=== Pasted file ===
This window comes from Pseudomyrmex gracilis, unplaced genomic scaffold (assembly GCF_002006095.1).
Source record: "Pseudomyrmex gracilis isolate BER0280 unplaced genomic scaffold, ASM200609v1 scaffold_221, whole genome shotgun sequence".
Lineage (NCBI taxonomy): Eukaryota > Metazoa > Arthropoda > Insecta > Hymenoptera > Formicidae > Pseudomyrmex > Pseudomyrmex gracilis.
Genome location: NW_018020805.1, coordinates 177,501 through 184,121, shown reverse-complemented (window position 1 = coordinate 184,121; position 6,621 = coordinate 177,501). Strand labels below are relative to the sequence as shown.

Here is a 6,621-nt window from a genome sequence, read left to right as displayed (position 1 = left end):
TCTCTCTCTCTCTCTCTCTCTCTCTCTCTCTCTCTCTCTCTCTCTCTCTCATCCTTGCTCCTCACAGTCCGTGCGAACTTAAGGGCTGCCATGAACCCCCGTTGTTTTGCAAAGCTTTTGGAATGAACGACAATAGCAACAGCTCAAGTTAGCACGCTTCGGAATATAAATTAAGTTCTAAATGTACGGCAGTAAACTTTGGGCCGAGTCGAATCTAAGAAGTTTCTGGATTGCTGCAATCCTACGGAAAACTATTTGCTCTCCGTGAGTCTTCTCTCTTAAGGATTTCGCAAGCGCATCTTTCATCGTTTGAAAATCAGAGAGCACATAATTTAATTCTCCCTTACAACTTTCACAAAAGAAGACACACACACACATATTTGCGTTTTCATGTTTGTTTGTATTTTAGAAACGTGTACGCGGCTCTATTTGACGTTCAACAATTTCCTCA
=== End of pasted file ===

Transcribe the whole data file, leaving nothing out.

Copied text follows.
This window comes from Pseudomyrmex gracilis, unplaced genomic scaffold (assembly GCF_002006095.1).
Source record: "Pseudomyrmex gracilis isolate BER0280 unplaced genomic scaffold, ASM200609v1 scaffold_221, whole genome shotgun sequence".
Lineage (NCBI taxonomy): Eukaryota > Metazoa > Arthropoda > Insecta > Hymenoptera > Formicidae > Pseudomyrmex > Pseudomyrmex gracilis.
Genome location: NW_018020805.1, coordinates 177,501 through 184,121, shown reverse-complemented (window position 1 = coordinate 184,121; position 6,621 = coordinate 177,501). Strand labels below are relative to the sequence as shown.

Here is a 6,621-nt window from a genome sequence, read left to right as displayed (position 1 = left end):
TCTCTCTCTCTCTCTCTCTCTCTCTCTCTCTCTCTCTCTCTCTCTCTCTCATCCTTGCTCCTCACAGTCCGTGCGAACTTAAGGGCTGCCATGAACCCCCGTTGTTTTGCAAAGCTTTTGGAATGAACGACAATAGCAACAGCTCAAGTTAGCACGCTTCGGAATATAAATTAAGTTCTAAATGTACGGCAGTAAACTTTGGGCCGAGTCGAATCTAAGAAGTTTCTGGATTGCTGCAATCCTACGGAAAACTATTTGCTCTCCGTGAGTCTTCTCTCTTAAGGATTTCGCAAGCGCATCTTTCATCGTTTGAAAATCAGAGAGCACATAATTTAATTCTCCCTTACAACTTTCACAAAAGAAGACACACACACACATATTTGCGTTTTCATGTTTGTTTGTATTTTAGAAACGTGTACGCGGCTCTATTTGACGTTCAACAATTTCCTCA